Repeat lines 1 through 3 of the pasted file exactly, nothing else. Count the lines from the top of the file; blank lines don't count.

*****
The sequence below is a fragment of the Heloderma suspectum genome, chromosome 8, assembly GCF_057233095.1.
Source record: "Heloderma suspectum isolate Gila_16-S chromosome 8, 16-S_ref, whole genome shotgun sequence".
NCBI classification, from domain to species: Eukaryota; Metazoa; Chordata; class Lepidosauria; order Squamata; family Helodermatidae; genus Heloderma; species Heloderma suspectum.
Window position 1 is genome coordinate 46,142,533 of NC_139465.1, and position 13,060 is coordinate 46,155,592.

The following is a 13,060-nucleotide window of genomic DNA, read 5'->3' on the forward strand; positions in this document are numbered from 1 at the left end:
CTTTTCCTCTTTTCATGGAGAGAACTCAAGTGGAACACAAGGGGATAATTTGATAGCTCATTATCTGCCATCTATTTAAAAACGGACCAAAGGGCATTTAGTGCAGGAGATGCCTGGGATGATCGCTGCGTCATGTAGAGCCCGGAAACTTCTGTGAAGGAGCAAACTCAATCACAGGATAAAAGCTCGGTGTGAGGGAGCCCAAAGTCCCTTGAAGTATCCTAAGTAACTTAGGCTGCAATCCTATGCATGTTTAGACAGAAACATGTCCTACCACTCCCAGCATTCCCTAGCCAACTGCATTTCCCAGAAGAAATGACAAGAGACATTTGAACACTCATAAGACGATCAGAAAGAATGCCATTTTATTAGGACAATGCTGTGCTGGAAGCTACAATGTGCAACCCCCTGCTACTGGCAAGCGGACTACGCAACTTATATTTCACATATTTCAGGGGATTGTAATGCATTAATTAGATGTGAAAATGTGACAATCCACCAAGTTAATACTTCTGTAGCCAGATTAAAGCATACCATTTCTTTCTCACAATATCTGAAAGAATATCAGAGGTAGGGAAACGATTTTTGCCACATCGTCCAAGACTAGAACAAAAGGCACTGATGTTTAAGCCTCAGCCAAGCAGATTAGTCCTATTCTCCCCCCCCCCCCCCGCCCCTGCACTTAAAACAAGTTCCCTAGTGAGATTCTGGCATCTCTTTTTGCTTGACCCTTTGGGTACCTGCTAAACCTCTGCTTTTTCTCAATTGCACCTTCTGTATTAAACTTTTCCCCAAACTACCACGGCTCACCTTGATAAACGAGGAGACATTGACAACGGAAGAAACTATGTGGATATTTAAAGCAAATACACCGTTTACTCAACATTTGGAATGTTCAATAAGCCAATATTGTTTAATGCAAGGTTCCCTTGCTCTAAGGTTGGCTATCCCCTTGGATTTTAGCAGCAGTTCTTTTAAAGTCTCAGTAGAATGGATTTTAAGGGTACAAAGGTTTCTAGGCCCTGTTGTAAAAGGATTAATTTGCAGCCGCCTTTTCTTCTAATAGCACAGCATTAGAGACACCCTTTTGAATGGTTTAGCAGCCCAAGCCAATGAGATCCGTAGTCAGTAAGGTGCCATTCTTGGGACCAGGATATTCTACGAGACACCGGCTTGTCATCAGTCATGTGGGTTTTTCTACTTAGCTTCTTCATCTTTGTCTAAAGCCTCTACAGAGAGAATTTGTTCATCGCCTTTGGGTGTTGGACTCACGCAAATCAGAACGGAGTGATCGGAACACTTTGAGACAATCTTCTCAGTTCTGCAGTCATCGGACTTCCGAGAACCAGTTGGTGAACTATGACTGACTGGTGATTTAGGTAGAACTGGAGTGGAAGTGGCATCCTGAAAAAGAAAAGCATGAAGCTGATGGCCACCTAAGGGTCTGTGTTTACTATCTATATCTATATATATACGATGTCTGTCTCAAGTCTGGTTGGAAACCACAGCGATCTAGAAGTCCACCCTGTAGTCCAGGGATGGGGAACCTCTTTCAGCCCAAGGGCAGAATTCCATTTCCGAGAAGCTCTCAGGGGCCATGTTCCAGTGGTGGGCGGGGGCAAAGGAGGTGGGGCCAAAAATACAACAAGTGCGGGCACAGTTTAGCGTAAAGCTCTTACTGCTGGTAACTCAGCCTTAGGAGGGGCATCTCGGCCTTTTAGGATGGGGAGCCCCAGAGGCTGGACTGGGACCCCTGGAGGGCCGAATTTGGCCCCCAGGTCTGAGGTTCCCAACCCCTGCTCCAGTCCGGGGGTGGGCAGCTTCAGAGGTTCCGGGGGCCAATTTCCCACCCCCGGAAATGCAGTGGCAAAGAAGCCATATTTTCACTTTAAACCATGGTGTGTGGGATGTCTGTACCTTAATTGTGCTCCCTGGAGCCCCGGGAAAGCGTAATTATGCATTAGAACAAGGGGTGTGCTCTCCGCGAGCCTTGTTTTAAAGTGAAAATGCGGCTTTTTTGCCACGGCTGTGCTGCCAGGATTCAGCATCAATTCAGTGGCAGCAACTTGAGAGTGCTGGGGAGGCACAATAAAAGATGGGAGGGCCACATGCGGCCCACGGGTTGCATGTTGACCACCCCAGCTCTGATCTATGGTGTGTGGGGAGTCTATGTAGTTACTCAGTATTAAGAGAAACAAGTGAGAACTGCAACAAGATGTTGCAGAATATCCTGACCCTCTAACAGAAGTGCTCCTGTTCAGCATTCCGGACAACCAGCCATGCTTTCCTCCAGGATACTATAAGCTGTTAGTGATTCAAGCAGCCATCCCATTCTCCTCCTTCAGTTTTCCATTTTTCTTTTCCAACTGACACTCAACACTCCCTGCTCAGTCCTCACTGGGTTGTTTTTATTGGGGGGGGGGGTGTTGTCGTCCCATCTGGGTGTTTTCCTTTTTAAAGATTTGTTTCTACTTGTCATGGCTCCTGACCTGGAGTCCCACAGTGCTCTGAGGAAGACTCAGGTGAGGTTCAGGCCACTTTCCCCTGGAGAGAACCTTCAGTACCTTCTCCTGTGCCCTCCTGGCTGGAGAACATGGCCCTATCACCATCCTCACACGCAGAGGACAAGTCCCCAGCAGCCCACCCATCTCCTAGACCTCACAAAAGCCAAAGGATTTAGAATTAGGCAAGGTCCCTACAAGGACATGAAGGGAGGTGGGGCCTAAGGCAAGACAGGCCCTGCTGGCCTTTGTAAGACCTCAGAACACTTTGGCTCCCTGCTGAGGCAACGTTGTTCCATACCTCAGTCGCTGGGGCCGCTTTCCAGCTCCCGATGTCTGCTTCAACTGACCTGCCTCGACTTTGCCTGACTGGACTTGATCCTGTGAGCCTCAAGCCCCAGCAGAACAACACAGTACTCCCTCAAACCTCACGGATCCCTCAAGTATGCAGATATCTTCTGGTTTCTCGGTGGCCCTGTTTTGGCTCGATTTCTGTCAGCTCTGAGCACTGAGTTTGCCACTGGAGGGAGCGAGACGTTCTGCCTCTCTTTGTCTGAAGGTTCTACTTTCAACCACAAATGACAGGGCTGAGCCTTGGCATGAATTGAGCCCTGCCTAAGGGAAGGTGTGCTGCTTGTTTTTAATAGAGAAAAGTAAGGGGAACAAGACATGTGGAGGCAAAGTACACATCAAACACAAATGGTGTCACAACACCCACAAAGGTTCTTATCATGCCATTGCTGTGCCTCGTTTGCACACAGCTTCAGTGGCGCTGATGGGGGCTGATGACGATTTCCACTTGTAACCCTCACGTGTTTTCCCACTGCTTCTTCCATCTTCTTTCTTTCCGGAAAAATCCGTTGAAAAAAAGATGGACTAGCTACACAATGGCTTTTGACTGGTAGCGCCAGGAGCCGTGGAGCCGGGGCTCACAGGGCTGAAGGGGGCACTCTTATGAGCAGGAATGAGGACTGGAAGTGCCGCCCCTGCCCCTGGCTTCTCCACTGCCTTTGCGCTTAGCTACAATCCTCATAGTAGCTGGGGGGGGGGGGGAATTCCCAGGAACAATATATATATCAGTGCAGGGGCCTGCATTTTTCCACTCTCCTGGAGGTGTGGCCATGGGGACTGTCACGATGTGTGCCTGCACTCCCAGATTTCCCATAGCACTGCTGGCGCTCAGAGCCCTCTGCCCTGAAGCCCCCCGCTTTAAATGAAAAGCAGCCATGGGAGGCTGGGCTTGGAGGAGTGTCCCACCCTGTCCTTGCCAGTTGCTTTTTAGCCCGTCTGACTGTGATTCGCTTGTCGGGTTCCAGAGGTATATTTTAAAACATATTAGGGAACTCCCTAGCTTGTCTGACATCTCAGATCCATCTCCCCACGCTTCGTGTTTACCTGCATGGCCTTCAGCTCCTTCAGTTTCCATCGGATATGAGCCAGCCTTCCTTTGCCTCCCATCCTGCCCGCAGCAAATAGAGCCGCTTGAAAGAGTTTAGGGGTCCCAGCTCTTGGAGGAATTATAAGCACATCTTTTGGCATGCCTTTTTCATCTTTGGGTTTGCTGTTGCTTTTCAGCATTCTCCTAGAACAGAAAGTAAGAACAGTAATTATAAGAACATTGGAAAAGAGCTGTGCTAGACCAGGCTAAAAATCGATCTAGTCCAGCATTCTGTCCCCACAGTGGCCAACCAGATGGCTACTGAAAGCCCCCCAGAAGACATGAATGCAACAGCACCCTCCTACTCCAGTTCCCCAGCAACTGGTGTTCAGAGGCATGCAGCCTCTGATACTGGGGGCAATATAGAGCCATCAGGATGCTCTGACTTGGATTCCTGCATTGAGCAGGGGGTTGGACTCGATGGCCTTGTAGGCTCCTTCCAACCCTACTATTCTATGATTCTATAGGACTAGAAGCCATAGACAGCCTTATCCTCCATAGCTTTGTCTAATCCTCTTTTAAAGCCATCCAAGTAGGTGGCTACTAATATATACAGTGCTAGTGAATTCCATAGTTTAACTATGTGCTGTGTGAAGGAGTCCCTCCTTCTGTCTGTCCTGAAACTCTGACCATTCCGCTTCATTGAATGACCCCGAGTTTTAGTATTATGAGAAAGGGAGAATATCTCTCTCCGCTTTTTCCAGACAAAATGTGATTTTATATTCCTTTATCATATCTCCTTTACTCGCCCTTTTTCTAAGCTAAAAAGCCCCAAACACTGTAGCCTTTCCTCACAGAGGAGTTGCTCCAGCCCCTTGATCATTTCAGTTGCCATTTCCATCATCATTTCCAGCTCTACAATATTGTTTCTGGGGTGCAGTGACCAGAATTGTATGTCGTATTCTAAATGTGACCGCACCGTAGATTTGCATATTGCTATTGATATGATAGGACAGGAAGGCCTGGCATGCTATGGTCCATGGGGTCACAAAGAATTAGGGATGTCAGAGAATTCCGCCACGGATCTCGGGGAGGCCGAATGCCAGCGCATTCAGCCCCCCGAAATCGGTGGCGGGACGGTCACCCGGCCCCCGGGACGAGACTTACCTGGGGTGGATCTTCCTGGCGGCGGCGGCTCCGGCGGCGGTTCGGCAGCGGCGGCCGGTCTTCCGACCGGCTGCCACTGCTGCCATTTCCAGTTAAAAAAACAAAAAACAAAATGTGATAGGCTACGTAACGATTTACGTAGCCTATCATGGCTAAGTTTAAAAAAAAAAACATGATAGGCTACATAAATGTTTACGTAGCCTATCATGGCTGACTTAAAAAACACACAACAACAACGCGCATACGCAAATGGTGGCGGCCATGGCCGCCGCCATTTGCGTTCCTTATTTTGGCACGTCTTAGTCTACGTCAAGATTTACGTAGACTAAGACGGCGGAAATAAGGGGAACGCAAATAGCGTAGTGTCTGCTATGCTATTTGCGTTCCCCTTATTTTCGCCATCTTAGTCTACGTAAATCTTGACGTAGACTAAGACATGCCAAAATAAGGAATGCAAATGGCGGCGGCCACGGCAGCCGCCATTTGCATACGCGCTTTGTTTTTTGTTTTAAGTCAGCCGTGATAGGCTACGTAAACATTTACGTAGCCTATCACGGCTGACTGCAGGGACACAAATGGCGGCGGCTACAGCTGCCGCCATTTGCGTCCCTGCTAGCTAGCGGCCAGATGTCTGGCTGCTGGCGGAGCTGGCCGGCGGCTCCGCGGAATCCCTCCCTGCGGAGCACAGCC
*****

The sequence below is a fragment of the Heloderma suspectum genome, chromosome 8, assembly GCF_057233095.1.
Source record: "Heloderma suspectum isolate Gila_16-S chromosome 8, 16-S_ref, whole genome shotgun sequence".
NCBI classification, from domain to species: Eukaryota; Metazoa; Chordata; class Lepidosauria; order Squamata; family Helodermatidae; genus Heloderma; species Heloderma suspectum.